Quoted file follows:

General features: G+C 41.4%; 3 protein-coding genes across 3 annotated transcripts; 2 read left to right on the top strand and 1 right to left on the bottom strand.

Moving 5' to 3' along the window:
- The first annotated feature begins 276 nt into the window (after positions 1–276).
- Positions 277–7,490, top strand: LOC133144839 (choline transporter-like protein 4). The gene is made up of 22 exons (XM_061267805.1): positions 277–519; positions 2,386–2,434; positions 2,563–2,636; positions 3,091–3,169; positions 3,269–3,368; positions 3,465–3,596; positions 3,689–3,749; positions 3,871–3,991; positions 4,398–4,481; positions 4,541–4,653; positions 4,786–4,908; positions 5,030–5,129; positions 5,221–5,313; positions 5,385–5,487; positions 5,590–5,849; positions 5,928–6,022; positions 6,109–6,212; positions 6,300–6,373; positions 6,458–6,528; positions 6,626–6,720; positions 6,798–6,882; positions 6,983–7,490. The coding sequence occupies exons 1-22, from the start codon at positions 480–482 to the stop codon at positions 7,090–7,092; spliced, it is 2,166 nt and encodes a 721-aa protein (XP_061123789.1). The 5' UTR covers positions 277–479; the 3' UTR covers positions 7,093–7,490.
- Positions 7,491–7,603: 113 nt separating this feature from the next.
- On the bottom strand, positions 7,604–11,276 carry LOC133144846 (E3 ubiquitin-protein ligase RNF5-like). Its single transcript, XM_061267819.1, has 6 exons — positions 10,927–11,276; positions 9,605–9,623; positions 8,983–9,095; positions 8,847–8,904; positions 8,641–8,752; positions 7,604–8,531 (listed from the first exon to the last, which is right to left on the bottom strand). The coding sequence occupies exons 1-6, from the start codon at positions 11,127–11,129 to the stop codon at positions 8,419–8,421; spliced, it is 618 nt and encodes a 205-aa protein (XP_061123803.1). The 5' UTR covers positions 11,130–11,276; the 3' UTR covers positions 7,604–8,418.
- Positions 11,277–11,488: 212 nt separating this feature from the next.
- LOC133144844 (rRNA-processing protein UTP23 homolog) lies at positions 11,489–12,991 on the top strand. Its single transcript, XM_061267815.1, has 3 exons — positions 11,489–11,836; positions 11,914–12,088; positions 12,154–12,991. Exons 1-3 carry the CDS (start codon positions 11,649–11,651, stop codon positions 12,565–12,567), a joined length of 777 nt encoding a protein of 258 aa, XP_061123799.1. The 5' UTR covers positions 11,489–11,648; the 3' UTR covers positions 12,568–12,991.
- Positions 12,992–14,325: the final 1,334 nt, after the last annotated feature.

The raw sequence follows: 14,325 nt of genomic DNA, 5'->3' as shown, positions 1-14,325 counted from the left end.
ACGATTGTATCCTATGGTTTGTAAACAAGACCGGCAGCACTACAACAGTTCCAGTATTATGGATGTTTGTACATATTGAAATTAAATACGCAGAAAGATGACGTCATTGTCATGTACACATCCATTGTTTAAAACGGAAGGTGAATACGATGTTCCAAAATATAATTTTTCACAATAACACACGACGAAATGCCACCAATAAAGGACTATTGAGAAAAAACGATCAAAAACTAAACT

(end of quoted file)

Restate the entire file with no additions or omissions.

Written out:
General features: G+C 41.4%; 3 protein-coding genes across 3 annotated transcripts; 2 read left to right on the top strand and 1 right to left on the bottom strand.

Moving 5' to 3' along the window:
- The first annotated feature begins 276 nt into the window (after positions 1–276).
- Positions 277–7,490, top strand: LOC133144839 (choline transporter-like protein 4). The gene is made up of 22 exons (XM_061267805.1): positions 277–519; positions 2,386–2,434; positions 2,563–2,636; positions 3,091–3,169; positions 3,269–3,368; positions 3,465–3,596; positions 3,689–3,749; positions 3,871–3,991; positions 4,398–4,481; positions 4,541–4,653; positions 4,786–4,908; positions 5,030–5,129; positions 5,221–5,313; positions 5,385–5,487; positions 5,590–5,849; positions 5,928–6,022; positions 6,109–6,212; positions 6,300–6,373; positions 6,458–6,528; positions 6,626–6,720; positions 6,798–6,882; positions 6,983–7,490. The coding sequence occupies exons 1-22, from the start codon at positions 480–482 to the stop codon at positions 7,090–7,092; spliced, it is 2,166 nt and encodes a 721-aa protein (XP_061123789.1). The 5' UTR covers positions 277–479; the 3' UTR covers positions 7,093–7,490.
- Positions 7,491–7,603: 113 nt separating this feature from the next.
- On the bottom strand, positions 7,604–11,276 carry LOC133144846 (E3 ubiquitin-protein ligase RNF5-like). Its single transcript, XM_061267819.1, has 6 exons — positions 10,927–11,276; positions 9,605–9,623; positions 8,983–9,095; positions 8,847–8,904; positions 8,641–8,752; positions 7,604–8,531 (listed from the first exon to the last, which is right to left on the bottom strand). The coding sequence occupies exons 1-6, from the start codon at positions 11,127–11,129 to the stop codon at positions 8,419–8,421; spliced, it is 618 nt and encodes a 205-aa protein (XP_061123803.1). The 5' UTR covers positions 11,130–11,276; the 3' UTR covers positions 7,604–8,418.
- Positions 11,277–11,488: 212 nt separating this feature from the next.
- LOC133144844 (rRNA-processing protein UTP23 homolog) lies at positions 11,489–12,991 on the top strand. Its single transcript, XM_061267815.1, has 3 exons — positions 11,489–11,836; positions 11,914–12,088; positions 12,154–12,991. Exons 1-3 carry the CDS (start codon positions 11,649–11,651, stop codon positions 12,565–12,567), a joined length of 777 nt encoding a protein of 258 aa, XP_061123799.1. The 5' UTR covers positions 11,489–11,648; the 3' UTR covers positions 12,568–12,991.
- Positions 12,992–14,325: the final 1,334 nt, after the last annotated feature.

The raw sequence follows: 14,325 nt of genomic DNA, 5'->3' as shown, positions 1-14,325 counted from the left end.
ACGATTGTATCCTATGGTTTGTAAACAAGACCGGCAGCACTACAACAGTTCCAGTATTATGGATGTTTGTACATATTGAAATTAAATACGCAGAAAGATGACGTCATTGTCATGTACACATCCATTGTTTAAAACGGAAGGTGAATACGATGTTCCAAAATATAATTTTTCACAATAACACACGACGAAATGCCACCAATAAAGGACTATTGAGAAAAAACGATCAAAAACTAAACT